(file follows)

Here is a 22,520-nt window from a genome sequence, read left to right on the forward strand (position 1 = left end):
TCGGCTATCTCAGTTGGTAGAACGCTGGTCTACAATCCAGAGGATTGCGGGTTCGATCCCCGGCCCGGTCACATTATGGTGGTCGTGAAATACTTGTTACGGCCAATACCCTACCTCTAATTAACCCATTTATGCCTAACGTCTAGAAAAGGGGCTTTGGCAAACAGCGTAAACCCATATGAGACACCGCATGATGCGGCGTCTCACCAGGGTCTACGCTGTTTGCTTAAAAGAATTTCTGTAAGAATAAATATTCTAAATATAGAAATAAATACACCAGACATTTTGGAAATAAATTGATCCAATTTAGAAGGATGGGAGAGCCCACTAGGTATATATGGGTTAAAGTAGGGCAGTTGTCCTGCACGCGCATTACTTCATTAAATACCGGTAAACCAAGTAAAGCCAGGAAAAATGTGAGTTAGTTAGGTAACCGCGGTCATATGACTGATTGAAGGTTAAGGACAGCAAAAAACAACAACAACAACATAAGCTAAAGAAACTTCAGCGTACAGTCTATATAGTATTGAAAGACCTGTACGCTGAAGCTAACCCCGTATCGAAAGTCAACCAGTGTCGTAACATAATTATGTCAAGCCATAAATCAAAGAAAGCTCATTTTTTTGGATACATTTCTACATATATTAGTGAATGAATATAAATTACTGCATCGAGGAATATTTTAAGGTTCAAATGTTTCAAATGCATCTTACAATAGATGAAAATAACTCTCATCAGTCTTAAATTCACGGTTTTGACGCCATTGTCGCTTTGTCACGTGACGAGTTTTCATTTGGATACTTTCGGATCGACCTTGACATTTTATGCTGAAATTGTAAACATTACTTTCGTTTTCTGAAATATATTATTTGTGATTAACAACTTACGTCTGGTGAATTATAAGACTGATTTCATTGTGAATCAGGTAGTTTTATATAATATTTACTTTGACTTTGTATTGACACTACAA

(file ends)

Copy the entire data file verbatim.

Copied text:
Here is a 22,520-nt window from a genome sequence, read left to right on the forward strand (position 1 = left end):
TCGGCTATCTCAGTTGGTAGAACGCTGGTCTACAATCCAGAGGATTGCGGGTTCGATCCCCGGCCCGGTCACATTATGGTGGTCGTGAAATACTTGTTACGGCCAATACCCTACCTCTAATTAACCCATTTATGCCTAACGTCTAGAAAAGGGGCTTTGGCAAACAGCGTAAACCCATATGAGACACCGCATGATGCGGCGTCTCACCAGGGTCTACGCTGTTTGCTTAAAAGAATTTCTGTAAGAATAAATATTCTAAATATAGAAATAAATACACCAGACATTTTGGAAATAAATTGATCCAATTTAGAAGGATGGGAGAGCCCACTAGGTATATATGGGTTAAAGTAGGGCAGTTGTCCTGCACGCGCATTACTTCATTAAATACCGGTAAACCAAGTAAAGCCAGGAAAAATGTGAGTTAGTTAGGTAACCGCGGTCATATGACTGATTGAAGGTTAAGGACAGCAAAAAACAACAACAACAACATAAGCTAAAGAAACTTCAGCGTACAGTCTATATAGTATTGAAAGACCTGTACGCTGAAGCTAACCCCGTATCGAAAGTCAACCAGTGTCGTAACATAATTATGTCAAGCCATAAATCAAAGAAAGCTCATTTTTTTGGATACATTTCTACATATATTAGTGAATGAATATAAATTACTGCATCGAGGAATATTTTAAGGTTCAAATGTTTCAAATGCATCTTACAATAGATGAAAATAACTCTCATCAGTCTTAAATTCACGGTTTTGACGCCATTGTCGCTTTGTCACGTGACGAGTTTTCATTTGGATACTTTCGGATCGACCTTGACATTTTATGCTGAAATTGTAAACATTACTTTCGTTTTCTGAAATATATTATTTGTGATTAACAACTTACGTCTGGTGAATTATAAGACTGATTTCATTGTGAATCAGGTAGTTTTATATAATATTTACTTTGACTTTGTATTGACACTACAA